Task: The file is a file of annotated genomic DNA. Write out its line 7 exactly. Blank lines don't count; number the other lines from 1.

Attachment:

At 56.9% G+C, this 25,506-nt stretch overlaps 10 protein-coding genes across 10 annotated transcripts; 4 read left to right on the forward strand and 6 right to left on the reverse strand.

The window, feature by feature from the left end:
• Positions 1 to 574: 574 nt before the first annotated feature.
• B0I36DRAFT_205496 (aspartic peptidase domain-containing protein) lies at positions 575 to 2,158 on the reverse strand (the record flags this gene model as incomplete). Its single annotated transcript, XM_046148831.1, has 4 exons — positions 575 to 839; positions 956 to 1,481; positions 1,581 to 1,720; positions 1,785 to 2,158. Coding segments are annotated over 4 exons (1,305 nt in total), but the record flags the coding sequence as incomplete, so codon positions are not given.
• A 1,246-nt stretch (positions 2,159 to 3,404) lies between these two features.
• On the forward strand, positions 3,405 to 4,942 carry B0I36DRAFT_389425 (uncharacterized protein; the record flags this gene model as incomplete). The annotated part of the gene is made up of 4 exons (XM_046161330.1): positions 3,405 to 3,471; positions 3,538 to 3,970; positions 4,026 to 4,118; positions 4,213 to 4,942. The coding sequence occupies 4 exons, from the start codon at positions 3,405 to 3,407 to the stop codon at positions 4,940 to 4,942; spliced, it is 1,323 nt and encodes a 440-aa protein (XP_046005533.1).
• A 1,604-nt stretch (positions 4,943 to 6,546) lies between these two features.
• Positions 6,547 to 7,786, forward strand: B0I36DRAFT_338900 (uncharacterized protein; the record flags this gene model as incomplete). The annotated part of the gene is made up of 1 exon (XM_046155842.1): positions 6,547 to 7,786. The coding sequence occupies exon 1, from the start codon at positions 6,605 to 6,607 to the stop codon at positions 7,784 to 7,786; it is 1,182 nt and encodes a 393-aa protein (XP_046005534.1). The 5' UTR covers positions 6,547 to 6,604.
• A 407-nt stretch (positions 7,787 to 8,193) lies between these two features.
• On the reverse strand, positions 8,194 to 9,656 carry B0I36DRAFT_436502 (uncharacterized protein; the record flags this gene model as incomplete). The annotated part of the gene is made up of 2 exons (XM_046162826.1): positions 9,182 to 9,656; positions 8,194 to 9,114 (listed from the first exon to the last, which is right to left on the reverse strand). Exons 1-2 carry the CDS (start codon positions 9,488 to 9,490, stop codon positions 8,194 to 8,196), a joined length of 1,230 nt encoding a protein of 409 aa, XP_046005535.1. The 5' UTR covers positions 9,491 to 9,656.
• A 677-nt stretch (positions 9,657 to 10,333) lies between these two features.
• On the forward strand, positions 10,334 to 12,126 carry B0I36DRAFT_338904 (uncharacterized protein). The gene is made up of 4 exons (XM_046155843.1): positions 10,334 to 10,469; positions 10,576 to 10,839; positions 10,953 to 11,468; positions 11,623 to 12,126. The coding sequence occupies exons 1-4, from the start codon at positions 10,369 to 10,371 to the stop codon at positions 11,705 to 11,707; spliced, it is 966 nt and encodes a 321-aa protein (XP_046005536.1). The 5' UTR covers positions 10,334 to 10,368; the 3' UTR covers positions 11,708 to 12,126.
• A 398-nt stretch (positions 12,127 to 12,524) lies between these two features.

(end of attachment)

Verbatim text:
• A 1,604-nt stretch (positions 4,943 to 6,546) lies between these two features.